Dead Pixels anyone?

mryingster

macrumors 6502
Feb 1, 2013
262
166
California
I've heard people say that exercising a pixel by rapidly changing the color can unstick a pixel, however, I have never had a stuck pixel unstick. I had one on my 30" and it drove me nuts.
 

weckart

macrumors 603
Nov 7, 2004
5,003
2,233
If software won't shift it, the other method is to gently rub just under and around the pixel. Mostly likely, you'll just have to learn to live with it.
 

bobesch

macrumors 68000
Oct 21, 2015
1,518
1,253
Kiel, Germany
Oh, sorry for your iBook!

I have only one Mac with a dead pixel - that's a good quote a does say a lot about quality of Apples LCD-screens.
But that dead pixel is in the middle of a 17" MBP screen and it drives me nuts. :mad:
 
  • Like
Reactions: Project Alice

pochopsp

macrumors 6502
Original poster
Apr 6, 2016
408
279
Napoli, city of sun and pizza!
thank you guys for your suggestions and comprehension. you're very kind and expert as always. I've tried everything but it seems I just have to live with it, the fact is that I'm a bit obsessed with flaws on screens, even the smallest ones.
to make matters worse another problem occurred to my iBook. I can't access to OS X Leopard anymore. After a few system reboots using the button (the OS was stuck and I couldn't shut it down normally) the iBook shows the Apple logo on the grey screen, the spinning wheel and it keeps loading forever. I've already installed Tiger on another partition to access my files but I can't access to leopard anymore. I've tried repairing permissions using utility disk but nothing.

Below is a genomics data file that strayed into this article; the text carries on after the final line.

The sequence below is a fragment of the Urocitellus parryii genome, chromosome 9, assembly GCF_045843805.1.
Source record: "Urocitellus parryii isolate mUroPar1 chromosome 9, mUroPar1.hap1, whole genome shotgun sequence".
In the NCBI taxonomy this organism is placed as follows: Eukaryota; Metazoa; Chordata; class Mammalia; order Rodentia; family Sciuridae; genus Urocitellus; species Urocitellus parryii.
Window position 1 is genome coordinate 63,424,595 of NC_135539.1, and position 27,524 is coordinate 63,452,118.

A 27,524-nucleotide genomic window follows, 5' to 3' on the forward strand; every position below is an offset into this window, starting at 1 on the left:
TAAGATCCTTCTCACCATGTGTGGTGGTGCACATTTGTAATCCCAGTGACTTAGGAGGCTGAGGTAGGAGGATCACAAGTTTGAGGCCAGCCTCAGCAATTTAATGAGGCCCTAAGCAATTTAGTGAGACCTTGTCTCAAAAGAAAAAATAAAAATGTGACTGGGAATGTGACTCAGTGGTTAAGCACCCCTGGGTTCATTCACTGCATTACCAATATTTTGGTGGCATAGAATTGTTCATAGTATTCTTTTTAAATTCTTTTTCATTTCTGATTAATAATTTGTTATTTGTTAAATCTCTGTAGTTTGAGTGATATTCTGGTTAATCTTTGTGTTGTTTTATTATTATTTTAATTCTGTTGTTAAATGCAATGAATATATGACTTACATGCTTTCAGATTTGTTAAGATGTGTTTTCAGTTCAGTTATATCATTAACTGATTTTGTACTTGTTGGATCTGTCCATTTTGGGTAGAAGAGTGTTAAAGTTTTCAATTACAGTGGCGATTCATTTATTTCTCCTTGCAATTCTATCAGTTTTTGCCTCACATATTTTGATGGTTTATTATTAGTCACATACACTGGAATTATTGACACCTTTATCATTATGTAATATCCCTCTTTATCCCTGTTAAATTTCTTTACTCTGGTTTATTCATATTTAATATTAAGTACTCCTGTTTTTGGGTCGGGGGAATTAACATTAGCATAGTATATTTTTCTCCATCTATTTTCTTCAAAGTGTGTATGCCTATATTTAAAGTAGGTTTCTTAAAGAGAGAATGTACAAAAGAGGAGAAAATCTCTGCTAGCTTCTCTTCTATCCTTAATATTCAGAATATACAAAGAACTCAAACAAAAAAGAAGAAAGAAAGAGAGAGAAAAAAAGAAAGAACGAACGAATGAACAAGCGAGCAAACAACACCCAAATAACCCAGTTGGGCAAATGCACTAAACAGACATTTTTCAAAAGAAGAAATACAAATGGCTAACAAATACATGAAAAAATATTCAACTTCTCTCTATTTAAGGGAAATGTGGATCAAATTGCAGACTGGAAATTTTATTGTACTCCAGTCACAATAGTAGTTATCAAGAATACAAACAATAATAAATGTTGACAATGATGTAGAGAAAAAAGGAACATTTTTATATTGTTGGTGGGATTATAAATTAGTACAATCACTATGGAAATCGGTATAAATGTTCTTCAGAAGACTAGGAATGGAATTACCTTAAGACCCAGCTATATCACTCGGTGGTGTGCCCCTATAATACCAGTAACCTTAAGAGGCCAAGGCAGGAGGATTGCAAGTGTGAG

AphoticD

macrumors 68000
Feb 17, 2017
1,953
2,572
Australia
thank you guys for your suggestions and comprehension. you're very kind and expert as always. I've tried everything but it seems I just have to live with it, the fact is that I'm a bit obsessed with flaws on screens, even the smallest ones.
to make matters worse another problem occurred to my iBook. I can't access to OS X Leopard anymore. After a few system reboots using the button (the OS was stuck and I couldn't shut it down normally) the iBook shows the Apple logo on the grey screen, the spinning wheel and it keeps loading forever. I've already installed Tiger on another partition to access my files but I can't access to leopard anymore. I've tried repairing permissions using utility disk but nothing.
I would try dropping Leopard into single user mode (hold cmd-s at boot). Then run `/sbin/fsck -fy` as instructed to do a forced disk repair on the Leopard volume and then type `exit` to boot. You should see the 'verbose' output of the boot process and get a better indication of where it has gotten stuck.

Another typical fix for a stuck Leopard install is to delete the "Boot Cache" by first booting into single user mode as earlier, then;
$ /sbin/fsck -fy
$ /sbin/mount -uw /
$ rm /System/Library/Extensions.mkext
$ reboot

Leopard will then recreate the extensions cache on boot and startup.

Any time you just want to just view the verbose log of the boot, hold cmd-v on startup.
 
Last edited:

Raging Dufus

macrumors 6502
Aug 2, 2018
403
637
Kansas USA
to make matters worse another problem occurred to my iBook. I can't access to OS X Leopard anymore. After a few system reboots using the button (the OS was stuck and I couldn't shut it down normally) the iBook shows the Apple logo on the grey screen, the spinning wheel and it keeps loading forever. I've already installed Tiger on another partition to access my files but I can't access to leopard anymore. I've tried repairing permissions using utility disk but nothing.
The first thing I'd try is booting into Safe Mode. Here and here are more things to try if your iBook can't get there.